Friday, December 11, 2009

Invisible Explosions: Exploding Girl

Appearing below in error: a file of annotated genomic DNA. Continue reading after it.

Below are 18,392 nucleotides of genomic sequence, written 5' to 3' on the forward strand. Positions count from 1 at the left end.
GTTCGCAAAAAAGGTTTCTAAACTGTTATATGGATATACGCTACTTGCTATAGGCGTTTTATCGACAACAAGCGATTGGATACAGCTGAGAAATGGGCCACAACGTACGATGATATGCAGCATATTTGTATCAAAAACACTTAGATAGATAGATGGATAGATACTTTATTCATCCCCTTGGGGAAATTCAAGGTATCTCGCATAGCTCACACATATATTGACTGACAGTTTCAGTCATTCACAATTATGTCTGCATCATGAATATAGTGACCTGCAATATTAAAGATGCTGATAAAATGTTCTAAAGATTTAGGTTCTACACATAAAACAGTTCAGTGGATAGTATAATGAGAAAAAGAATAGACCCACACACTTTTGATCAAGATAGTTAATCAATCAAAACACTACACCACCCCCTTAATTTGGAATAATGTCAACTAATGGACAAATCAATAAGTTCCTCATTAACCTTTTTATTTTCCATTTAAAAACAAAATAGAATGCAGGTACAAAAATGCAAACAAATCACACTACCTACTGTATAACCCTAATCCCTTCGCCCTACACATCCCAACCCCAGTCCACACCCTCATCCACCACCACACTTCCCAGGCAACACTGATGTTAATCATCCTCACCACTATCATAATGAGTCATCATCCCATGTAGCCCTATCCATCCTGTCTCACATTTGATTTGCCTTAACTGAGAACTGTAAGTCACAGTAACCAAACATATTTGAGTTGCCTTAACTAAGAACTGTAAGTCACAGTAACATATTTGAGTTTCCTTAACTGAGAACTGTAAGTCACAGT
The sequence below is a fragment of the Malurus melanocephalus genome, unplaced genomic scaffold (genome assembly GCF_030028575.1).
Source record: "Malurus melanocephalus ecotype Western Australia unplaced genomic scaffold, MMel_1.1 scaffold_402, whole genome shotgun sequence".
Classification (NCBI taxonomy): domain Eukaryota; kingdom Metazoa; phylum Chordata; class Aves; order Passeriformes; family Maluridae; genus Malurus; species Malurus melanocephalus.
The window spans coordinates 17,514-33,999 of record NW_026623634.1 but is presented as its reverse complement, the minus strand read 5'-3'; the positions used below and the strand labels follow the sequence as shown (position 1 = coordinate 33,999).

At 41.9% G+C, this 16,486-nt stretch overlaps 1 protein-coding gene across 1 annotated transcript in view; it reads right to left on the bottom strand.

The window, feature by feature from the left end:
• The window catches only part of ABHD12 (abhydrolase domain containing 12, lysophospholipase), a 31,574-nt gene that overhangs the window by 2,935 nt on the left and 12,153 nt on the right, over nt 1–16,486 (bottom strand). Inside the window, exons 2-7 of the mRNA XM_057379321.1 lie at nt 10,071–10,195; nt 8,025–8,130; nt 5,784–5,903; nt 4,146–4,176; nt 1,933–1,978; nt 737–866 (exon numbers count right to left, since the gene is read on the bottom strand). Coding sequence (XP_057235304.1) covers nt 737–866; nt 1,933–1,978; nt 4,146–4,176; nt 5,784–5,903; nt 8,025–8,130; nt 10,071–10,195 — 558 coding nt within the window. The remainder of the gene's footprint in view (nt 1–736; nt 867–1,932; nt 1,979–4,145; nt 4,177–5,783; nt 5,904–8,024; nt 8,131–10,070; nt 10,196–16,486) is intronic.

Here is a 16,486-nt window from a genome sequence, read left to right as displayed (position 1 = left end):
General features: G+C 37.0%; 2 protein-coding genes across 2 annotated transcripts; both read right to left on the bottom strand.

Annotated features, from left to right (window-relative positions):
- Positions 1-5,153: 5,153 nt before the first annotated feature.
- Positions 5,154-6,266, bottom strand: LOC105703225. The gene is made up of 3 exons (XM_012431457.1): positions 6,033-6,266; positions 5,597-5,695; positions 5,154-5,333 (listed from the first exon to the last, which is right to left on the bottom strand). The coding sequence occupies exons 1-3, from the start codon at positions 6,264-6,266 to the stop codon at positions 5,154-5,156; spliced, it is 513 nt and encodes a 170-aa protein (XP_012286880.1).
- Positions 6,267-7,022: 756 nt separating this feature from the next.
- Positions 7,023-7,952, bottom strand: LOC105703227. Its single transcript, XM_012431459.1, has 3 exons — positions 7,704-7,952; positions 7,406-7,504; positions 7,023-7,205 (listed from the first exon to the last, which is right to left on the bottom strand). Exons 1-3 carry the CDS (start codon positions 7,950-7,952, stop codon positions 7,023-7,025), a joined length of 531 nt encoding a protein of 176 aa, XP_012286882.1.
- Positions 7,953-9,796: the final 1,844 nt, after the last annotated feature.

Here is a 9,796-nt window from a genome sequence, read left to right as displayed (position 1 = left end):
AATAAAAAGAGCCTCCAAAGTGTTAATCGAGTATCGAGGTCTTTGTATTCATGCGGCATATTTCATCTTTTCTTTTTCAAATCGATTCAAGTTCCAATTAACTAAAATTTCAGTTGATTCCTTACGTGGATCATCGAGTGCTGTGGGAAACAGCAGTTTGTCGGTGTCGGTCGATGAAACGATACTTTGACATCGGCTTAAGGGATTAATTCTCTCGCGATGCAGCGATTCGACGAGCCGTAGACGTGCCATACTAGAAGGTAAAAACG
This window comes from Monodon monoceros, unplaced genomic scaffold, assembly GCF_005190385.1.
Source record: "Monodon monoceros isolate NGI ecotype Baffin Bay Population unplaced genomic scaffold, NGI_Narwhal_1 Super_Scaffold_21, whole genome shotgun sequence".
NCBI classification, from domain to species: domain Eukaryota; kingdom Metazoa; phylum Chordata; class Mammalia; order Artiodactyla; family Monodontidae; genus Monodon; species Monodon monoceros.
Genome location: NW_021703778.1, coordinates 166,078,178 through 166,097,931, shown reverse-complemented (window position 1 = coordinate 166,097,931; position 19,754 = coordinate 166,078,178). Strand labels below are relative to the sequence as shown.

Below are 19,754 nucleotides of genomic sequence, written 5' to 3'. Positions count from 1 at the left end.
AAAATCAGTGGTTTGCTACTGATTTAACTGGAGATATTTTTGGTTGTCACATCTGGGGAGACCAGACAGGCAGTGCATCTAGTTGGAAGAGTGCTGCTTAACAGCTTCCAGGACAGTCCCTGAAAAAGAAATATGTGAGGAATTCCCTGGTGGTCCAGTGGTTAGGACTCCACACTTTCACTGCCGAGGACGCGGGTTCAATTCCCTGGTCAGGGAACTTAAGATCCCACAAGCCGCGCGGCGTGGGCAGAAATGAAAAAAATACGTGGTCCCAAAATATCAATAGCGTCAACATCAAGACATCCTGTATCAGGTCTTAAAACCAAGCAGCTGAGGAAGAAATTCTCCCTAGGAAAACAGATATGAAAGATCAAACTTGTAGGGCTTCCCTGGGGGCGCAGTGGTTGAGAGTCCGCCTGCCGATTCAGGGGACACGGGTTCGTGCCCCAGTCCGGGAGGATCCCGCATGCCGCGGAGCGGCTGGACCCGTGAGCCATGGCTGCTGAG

The Exploding Girl (2009) - Gray exploding Upon seeing above picture, against my better judgment I went to see Exploding Girl. You see, I don't really watch these kind of movies. It is directed by Bradley Rust Gray, an indie director better known as the husband/partner of more famed indie director So Young Kim (In Between Days, Treeless Mountain), shown as a part of BAM(Brooklyn Academy of Music) Cinemateque's Bradley/Kim mini retro(They've done only two features each), paired up with some of their favorite films. With its misleading, ironic title, The Exploding Girl (I hear it's a riff on the Cure's Exploding Boy) is a small movie in every sense. The film observes Ivy (Zoe Kazan, granddaughter of Elia Kazan), a college student back home in New York City during the Summer break going through a little bit of heartbreak and little bit of romance. Garden State it's not- not much of narrative/dialog, no parent/child drama. It's not a statement on today's youth nor about womanhood and there is no grand acting to speak of. This economically done film belongs to Kazan- with a lot of tight close ups, we intimately get to observe Ivy, a rather introverted, unremarkable college girl. Perhaps it's her youthful looks and inquisitive eyes full of wonder or her vulnerability that appealed to me. Even though I didn't think the ending was that necessary, I liked this small film a lot. The quick Q & A session was intimate, as recognized Gray's cinematographer (Eric Lin) who's been shooting a lot of student films. Certainly my generation of filmmakers (in their late 20s to 30s) were influenced heavily by WKW. Gray confirmed that. Then he mentioned Cafe Lumiere, and how he wanted to emulate the look and feel of the film. With Ramin Bahrani (Man Push Cart, Goodbye Solo) and other minimalist Americanindie filmmakers (Kim, Kelly Reichardt), Gray has a sensitive, economical way of doing things which appeals to me greatly. Their films may lack the smooth stylings of their idols but they have this unkempt grittiness that is quite unique and endearing.

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